Using the French Humanist movement of the 1930s as its inspiration, Peter Fetterman Gallery is excited to announce its Toujours Paris exhibition featuring a curated collection of artists including Henri Cartier-Bresson, Louis Stettner, and Martine Franck, among others.
French humanist photographers produced a new vision of the world that lived between realism and poetry, creating a movement focused on the everyday human experience by capturing personal anecdotes and spontaneous moments of daily life. French humanist photography greatly impacted the cinema and literature of the immediate post-war period and it’s artistic current traveled through till the late 1960s. Even today, French humanism retains its strength and dignity in contemporary art at a time when humanism is needed more than ever. Between photo-journalism and picturesque paintings of society, humanist photography is a superb witness of personalities and customs, revealing the beauty behind the banal.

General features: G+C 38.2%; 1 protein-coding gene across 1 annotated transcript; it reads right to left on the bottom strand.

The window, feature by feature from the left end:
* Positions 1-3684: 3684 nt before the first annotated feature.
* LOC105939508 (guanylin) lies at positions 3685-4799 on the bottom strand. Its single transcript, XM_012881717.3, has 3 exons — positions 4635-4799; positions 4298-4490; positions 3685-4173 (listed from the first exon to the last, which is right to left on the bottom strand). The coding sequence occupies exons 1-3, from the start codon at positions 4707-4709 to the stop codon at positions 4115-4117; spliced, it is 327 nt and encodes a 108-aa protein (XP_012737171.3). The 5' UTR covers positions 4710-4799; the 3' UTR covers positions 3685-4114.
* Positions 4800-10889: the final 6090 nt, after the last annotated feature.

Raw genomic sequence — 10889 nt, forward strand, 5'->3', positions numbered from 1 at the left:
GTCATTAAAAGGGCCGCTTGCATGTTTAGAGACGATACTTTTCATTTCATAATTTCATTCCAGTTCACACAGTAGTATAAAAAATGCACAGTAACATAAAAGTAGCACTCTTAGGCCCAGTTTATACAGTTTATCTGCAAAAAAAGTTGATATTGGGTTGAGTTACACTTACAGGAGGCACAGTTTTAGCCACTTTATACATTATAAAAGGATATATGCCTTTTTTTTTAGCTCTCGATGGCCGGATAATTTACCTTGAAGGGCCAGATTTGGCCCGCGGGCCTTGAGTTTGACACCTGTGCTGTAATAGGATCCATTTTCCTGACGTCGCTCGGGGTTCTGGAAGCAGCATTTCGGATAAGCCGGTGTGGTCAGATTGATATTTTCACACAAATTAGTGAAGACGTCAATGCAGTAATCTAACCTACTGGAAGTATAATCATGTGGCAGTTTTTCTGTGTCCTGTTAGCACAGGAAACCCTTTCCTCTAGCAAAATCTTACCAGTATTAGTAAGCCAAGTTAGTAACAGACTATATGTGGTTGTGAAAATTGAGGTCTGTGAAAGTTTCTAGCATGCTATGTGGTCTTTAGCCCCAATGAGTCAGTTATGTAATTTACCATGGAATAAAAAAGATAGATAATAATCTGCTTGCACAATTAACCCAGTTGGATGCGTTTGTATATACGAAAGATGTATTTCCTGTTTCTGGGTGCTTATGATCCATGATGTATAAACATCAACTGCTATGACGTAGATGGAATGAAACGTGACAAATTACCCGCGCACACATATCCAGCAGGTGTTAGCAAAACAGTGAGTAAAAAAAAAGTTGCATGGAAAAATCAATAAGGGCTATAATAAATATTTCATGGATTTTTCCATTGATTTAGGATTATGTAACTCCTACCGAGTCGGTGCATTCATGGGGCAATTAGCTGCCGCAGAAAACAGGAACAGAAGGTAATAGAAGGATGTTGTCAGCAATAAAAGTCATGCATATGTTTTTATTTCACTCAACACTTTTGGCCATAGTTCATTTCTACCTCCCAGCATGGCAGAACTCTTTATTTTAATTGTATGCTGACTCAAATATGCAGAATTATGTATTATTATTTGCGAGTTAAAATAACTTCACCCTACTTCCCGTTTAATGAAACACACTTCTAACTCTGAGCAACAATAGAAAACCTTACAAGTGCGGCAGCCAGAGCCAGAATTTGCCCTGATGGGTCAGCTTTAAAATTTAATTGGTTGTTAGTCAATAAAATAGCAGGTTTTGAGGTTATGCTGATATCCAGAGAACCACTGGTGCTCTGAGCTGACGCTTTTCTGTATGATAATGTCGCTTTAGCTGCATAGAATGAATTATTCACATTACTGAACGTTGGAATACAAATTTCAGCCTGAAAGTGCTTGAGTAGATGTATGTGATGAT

The photographs of French humanist pioneers, such as Robert Doisneau, Édouard Boubat, Brassaï, and Willy Ronis, fed the newspapers and magazines of the era and are still celebrated and emulated today. These artworks, charged with emotion, have the undeniable documentary value of authenticity and simultaneously celebrate a nostalgic aesthetic that often romanticizes the French way of life. Over the years, this duality has particularly attracted serious collectors of the style.
Today the works of these artists continue to awe audiences with endearing views into the everyday life of post-war France. These works have been exhibited internationally in nearly every major institution and continue to garner praise and provide inspiration to a modern generation of artists and collectors alike.